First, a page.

Postischemic myocardial "stunning". Identification of major differences between the open-chest and the conscious dog and evaluation of the oxygen radical hypothesis in the conscious dog.
Recent studies suggest that oxygen-derived free radicals contribute to the pathogenesis of postischemic myocardial dysfunction (myocardial "stunning"). This concept, however, is predicated exclusively on results obtained in open-chest preparations, which are subject to the confounding influence of many unphysiological conditions. The lack of supporting evidence in more physiological animal models represents a major persisting limitation of the oxy-radical hypothesis of myocardial stunning. The goal of this study was to address two fundamental (and related) questions: 1) Does the open-chest animal model alter the phenomenon of myocardial stunning? 2) If so, how valid are the concepts, derived from such a model, regarding the pathogenetic role of oxy-radicals? In part 1 of the study, myocardial stunning after a 15-minute coronary occlusion was compared in 30 pentobarbital-anesthetized open-chest dogs and in 19 conscious dogs. For any given level of collateral flow during occlusion, the recovery of systolic wall thickening after reperfusion was markedly less in open-chest animals. In an additional group of five open-chest dogs, a close inverse relation was noted between body temperature and postischemic wall thickening, indicating that the recovery of the stunned myocardium in acute experiments may vary markedly depending on how temperature is controlled. Because of these major differences between open-chest and conscious dogs, the oxy-radical hypothesis needs to be tested in the latter model. Thus, in part 2 of the study, conscious unsedated dogs undergoing a 15-minute coronary occlusion were randomized to an intravenous infusion of either saline (19 coronary occlusions) or superoxide dismutase (SOD) plus catalase (CAT) (21 coronary occlusions). Despite the fact that the plasma levels of SOD and CAT declined rapidly after reperfusion, postischemic wall thickening was significantly greater in treated compared with control dogs throughout the first 6 hours of reflow. Thus, a brief (60-minute) infusion of SOD and CAT produced a sustained improvement of recovery of contractility. The magnitude of this beneficial effect was a function of the severity of ischemia: the lower the collateral perfusion, the greater the improvement effected by the enzymes. The accelerated recovery produced by SOD and CAT was not followed by any deterioration of contractility, suggesting that postischemic dysfunction is not a teleologically "protective" phenomenon. In conclusion, the severity of myocardial stunning is greatly exaggerated by the unphysiological conditions present in the barbiturate-anesthetized open-chest dog.(ABSTRACT TRUNCATED AT 400 WORDS)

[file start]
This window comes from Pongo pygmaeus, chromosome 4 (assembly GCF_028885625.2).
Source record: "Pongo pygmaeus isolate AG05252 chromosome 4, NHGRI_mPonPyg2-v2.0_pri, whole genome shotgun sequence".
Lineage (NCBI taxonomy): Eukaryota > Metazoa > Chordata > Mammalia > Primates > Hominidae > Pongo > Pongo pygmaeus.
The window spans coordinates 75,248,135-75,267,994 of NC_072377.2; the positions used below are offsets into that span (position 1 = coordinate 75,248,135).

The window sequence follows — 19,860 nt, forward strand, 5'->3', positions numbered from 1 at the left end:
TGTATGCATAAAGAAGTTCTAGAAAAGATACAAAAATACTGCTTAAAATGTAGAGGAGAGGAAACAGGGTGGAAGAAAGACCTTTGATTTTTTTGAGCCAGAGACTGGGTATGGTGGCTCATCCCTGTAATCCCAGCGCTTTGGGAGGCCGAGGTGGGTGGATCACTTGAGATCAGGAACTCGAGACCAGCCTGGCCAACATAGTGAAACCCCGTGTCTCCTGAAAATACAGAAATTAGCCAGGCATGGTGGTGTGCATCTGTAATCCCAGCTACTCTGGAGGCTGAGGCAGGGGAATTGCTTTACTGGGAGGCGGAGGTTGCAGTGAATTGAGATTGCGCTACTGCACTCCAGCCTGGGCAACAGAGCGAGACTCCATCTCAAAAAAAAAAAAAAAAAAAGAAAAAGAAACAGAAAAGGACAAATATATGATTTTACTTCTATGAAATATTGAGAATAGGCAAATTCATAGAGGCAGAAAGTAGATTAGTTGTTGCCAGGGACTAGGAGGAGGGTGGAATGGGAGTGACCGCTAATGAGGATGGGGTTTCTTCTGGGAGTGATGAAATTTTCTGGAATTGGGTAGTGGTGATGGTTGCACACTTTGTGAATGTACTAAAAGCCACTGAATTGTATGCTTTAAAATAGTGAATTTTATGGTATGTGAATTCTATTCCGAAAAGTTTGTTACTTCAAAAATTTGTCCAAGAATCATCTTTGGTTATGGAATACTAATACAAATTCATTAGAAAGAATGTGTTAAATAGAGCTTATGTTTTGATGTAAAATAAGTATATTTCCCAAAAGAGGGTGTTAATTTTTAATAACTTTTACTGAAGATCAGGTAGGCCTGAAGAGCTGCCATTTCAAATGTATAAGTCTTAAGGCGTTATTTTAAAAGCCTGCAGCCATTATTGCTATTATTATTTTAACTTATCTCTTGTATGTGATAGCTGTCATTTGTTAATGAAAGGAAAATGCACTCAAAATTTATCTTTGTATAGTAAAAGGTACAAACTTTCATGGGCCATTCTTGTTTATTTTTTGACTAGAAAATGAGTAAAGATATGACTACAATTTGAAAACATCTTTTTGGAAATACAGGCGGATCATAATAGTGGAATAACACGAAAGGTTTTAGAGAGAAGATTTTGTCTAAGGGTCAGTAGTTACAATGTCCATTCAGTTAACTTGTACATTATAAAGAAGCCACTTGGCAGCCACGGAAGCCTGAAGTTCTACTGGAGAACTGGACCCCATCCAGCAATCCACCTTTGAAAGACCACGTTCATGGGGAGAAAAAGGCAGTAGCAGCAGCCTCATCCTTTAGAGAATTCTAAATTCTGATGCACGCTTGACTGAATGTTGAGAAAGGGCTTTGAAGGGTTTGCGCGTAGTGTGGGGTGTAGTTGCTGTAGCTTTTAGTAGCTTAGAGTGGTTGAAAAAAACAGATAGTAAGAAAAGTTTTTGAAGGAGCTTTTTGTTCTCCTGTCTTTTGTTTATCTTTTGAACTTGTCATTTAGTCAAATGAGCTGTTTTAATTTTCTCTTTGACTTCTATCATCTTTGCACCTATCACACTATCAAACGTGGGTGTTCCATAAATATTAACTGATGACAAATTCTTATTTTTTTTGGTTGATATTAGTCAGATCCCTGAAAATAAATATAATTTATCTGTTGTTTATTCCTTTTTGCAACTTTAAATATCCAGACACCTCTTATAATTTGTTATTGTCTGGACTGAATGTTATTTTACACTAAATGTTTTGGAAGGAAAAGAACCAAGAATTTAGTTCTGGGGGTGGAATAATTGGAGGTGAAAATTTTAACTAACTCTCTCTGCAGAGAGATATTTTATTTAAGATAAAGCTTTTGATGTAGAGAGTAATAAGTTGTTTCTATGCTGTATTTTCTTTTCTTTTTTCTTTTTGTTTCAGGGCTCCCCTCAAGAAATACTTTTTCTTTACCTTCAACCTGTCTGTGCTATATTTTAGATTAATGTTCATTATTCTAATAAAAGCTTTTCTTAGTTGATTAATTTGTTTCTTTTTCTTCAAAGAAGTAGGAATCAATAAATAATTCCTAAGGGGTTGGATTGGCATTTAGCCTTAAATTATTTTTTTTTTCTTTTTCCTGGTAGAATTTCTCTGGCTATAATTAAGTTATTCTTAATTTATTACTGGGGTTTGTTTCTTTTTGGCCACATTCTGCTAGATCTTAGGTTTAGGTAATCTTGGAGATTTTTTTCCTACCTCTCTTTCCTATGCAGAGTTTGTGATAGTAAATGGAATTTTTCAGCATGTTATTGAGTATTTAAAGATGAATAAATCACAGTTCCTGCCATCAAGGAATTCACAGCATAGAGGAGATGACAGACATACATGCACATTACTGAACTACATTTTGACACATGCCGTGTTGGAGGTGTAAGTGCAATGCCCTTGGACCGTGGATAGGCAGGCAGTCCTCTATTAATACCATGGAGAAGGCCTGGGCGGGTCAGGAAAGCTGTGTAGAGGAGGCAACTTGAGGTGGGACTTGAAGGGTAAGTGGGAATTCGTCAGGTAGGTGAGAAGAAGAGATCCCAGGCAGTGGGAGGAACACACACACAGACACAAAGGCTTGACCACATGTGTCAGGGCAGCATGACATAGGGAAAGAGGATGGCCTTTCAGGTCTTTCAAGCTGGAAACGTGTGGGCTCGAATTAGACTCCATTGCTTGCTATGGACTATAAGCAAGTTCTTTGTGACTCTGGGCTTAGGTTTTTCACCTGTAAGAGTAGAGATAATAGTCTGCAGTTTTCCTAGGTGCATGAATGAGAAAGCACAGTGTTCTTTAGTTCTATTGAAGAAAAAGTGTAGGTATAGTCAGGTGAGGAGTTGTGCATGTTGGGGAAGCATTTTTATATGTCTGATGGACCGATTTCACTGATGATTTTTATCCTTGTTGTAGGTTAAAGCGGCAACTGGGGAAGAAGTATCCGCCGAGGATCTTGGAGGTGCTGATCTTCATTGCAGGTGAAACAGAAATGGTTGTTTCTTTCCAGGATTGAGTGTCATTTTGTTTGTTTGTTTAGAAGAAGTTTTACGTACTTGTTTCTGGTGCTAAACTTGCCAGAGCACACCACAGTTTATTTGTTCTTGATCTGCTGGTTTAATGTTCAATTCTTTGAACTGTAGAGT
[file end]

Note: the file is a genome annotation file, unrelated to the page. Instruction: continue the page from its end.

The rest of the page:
- Copyright © 1991 by American Heart Association